“I agree with the submission of learned counsel for the respondent that whatever omissions or error there might be in the nomenclature of the parties in the affidavit of service, cannot have any bearing on the validity of the service of the writ on the appellant as the affidavit of the service was not a document intended for service on the appellant. Rather, it was only a document intended to satisfy the court that the writ has been duly served. As long as the suit number on the affidavit of service was the same as that on the case file, it was clear the parties were the same.
Besides, the difference between the names on the writ and those on the affidavit of service, cannot even be said to be misnomers. Rather one was an abbreviation of the other, so as to bring the name within the space available on the Form Judicial C.27. We are all very familiar with the abbreviation of such names as “Union Bank,” in place of the full name of “Union Bank of Nigeria Ltd.” or “Savanah Bank” in place of “Savanah Bank of Nigeria Ltd.” or “Leventis Motors” in place of “Leventis Motors Ltd.” or “S.C.O.A. Motors” in place of “S.C.O.A. Motors (Nig.) Ltd.” In view of these, I think that the objection of learned counsel for appellant in this regard was nothing but a mere quibble.”
and he held –
“On the totality of the foregoing, I am satisfied, as did the learned trial Judge, that the appellant was effectively served with the Writ of Summons and the affidavit in support in this case, but deliberately refused to show up in Court as a delaying tactics. Grounds 1, 2, and 3 of this appeal therefore, fail.”
I have tried to quote the judgment of the learned Court of Appeal in extensor as there seems a lot of logic in the reasoning of the learned Justice of the Court of Appeal and the grounds of appeal before that Court would appear to have been repeated and relied upon in this court. There was another point made by the appellant in the Court of Appeal, and that was that when a case comes up for the first time in a court, it should not be heard. The Court of Appeal had no difficulty too in dismissing this ground.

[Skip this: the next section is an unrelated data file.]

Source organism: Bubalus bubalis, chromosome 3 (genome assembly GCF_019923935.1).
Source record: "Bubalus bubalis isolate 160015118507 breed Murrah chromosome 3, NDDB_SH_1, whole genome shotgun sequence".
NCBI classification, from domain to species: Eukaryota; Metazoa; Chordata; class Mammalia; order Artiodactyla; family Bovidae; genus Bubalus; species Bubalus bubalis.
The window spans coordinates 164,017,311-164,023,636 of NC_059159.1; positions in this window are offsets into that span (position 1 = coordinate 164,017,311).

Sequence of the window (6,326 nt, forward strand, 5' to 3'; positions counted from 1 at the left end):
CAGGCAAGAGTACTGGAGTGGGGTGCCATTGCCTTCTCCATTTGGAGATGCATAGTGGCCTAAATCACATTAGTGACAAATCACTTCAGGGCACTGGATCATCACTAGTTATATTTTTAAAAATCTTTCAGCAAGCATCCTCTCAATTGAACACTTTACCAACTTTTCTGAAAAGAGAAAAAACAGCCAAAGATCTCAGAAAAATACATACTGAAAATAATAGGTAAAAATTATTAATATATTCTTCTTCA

He concluded –
“The above judgment in my view, did not replace the general rule laid down under order 3 rule 8 as follows:-
” …. the court shall, if satisfied that there are good grounds for believing that there is no defence thereto, enter the suit for hearing in what shall be called the “Undefended List”, and mark the writ of summons accordingly, and enter thereon a date for hearing suitable to the circumstances of the particular case.”
“From the above provision of order 3 rule 8 coupled with rules 9-12 of the Kwara State High Court (Civil Procedure) Rules, 1975, it is very clear that when a case entered on the “Undefended
List” comes to court on the return date, the court has one and only one duty, namely to see whether the defendant has filed a Notice of Intention to defend and an affidavit. If no such notice and affidavit has been filed within five days before the return date, the court has no choice in the matter but to proceed to judgment. Since no pleadings are required to be ordered in a case under the “Undefended List” it cannot be said that a case on that list coming to the court for the first time is coming for mention. According to order 3 rule 8 set out above, it is coming for hearing.” And so, on the totality of the case put before the Court of Appeal, by both sides, the court held-